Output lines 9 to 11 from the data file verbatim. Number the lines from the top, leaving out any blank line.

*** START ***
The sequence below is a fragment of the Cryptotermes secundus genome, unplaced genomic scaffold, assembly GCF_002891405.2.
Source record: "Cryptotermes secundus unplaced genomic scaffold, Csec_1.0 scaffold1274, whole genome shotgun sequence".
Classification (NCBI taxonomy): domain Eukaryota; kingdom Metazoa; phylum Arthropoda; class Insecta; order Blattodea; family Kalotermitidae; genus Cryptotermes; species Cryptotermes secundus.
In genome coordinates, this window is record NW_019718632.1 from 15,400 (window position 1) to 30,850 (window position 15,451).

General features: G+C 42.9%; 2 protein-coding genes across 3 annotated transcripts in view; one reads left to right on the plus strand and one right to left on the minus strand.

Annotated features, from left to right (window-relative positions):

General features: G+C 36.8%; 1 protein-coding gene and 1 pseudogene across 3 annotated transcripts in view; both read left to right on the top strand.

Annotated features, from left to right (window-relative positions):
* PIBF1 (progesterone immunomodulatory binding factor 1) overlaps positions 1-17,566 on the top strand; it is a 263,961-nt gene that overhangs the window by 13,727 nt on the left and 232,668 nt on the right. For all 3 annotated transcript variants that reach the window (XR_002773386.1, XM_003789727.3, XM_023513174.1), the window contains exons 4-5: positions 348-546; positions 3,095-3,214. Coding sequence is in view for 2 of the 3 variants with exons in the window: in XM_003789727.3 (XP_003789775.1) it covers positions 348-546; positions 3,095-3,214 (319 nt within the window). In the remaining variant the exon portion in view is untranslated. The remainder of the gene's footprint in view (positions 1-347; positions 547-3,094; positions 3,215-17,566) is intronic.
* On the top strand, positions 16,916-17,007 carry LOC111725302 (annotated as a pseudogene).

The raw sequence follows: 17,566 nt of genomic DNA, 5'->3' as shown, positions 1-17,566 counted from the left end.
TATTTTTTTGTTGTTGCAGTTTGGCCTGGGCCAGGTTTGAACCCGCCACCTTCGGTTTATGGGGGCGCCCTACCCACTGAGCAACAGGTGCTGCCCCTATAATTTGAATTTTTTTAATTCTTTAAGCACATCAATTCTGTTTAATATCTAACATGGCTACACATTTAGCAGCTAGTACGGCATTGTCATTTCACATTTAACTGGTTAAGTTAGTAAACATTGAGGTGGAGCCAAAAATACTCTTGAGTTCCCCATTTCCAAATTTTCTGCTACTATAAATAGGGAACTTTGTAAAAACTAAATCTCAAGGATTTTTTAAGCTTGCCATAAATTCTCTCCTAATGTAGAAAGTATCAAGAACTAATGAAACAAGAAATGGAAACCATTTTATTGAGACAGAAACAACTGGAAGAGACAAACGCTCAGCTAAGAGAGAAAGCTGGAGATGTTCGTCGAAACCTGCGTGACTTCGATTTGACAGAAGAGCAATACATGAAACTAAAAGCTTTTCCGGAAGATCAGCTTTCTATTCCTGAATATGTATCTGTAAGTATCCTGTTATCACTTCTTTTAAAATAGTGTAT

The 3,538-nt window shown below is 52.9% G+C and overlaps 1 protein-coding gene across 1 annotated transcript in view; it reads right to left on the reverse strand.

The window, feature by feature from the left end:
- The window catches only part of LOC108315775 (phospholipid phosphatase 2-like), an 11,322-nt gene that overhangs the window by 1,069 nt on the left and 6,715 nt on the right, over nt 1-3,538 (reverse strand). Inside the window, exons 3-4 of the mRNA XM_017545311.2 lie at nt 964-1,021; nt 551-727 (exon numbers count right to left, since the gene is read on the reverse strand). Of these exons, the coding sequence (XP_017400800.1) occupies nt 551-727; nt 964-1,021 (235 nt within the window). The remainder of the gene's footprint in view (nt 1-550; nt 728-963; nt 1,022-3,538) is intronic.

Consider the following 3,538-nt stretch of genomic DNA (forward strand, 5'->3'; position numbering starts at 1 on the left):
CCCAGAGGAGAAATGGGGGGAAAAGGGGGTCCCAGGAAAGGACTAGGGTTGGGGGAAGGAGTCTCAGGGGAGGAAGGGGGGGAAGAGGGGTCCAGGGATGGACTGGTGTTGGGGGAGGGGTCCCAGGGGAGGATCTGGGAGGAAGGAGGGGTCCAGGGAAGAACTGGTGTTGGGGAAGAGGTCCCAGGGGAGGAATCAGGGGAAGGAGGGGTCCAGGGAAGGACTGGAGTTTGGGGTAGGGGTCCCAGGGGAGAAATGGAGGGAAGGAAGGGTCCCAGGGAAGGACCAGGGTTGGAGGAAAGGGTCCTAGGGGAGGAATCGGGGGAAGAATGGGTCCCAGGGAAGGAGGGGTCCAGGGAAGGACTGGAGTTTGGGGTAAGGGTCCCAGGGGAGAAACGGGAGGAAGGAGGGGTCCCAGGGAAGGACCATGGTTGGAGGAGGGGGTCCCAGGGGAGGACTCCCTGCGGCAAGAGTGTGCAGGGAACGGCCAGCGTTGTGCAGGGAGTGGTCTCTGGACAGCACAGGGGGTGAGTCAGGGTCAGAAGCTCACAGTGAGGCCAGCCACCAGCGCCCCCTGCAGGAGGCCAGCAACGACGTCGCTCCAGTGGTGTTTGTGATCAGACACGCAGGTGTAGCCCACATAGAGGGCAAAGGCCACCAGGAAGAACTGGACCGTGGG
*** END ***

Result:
* PIBF1 (progesterone immunomodulatory binding factor 1) overlaps positions 1-17,566 on the top strand; it is a 263,961-nt gene that overhangs the window by 13,727 nt on the left and 232,668 nt on the right. For all 3 annotated transcript variants that reach the window (XR_002773386.1, XM_003789727.3, XM_023513174.1), the window contains exons 4-5: positions 348-546; positions 3,095-3,214. Coding sequence is in view for 2 of the 3 variants with exons in the window: in XM_003789727.3 (XP_003789775.1) it covers positions 348-546; positions 3,095-3,214 (319 nt within the window). In the remaining variant the exon portion in view is untranslated. The remainder of the gene's footprint in view (positions 1-347; positions 547-3,094; positions 3,215-17,566) is intronic.
* On the top strand, positions 16,916-17,007 carry LOC111725302 (annotated as a pseudogene).

The raw sequence follows: 17,566 nt of genomic DNA, 5'->3' as shown, positions 1-17,566 counted from the left end.